Can you believe it? She was immunised when she was three and a half. She had chicken pox when she was four and a half and now again when she is six and a half. What's going on?
The first time she had chicken pox it didn't really concern me that much. It was an extremely mild case anyway. It does concern me now that she has it again. It seems that the vaccine has not only not protected her from the disease but has also prevented her developing natural immunity. That's what concerns me.
Both times have been very mild manifestations of the disease. This makes me think that perhaps it doesn't matter so much if she has repeated cases. But, if she is infectious and can pass on the disease to others, then it does matter. Besides which, the poor thing is very itchy!
So what's going on? I don't know. The immune system is amazingly complicated and clever. So are viruses. I know a very little about viruses, and even less about immunology. But I think there are three possibilities.
- The vaccine worked but one or both cases have been misdiagnosed. This is unlikely as both cases have been verified by a GP. This time, the doctor took a swab* to test for DNA from the varicella virus which cases chicken pox.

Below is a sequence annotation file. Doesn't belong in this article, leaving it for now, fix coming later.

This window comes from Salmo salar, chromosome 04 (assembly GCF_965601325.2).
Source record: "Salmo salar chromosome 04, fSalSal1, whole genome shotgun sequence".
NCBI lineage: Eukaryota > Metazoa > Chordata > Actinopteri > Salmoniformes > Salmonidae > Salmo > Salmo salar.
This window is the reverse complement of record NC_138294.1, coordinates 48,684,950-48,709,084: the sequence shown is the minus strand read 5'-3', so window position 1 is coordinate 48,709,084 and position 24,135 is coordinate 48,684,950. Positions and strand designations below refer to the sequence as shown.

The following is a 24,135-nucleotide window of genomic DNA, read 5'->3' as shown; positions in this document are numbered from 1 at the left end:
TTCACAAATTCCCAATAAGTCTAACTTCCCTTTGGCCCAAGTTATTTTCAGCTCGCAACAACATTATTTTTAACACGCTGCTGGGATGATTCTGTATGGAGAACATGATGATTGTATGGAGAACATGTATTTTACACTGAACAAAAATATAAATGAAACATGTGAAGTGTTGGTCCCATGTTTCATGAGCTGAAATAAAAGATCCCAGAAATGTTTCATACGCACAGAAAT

- The vaccine didn't work at all (out of date or mishandled in some way), and she has been unfortunate to have had two cases of chicken pox. This is not unheard of.
- The vaccine is working in as much as it prevents serious manifestations of the disease. Unfortunately, this seems to mean that natural immunity has not been acquired.
Can you think of other possibilities? Have you heard of other, similar cases? Can someone recommend a good (simple) text on immunology? Does any one know how the chicken pox vaccine, in particular, works?
*Interestingly, when taking a swab, the intent is to take the fluid from inside the blisters, only there didn't seem to be much of it. Not sure how significant this is.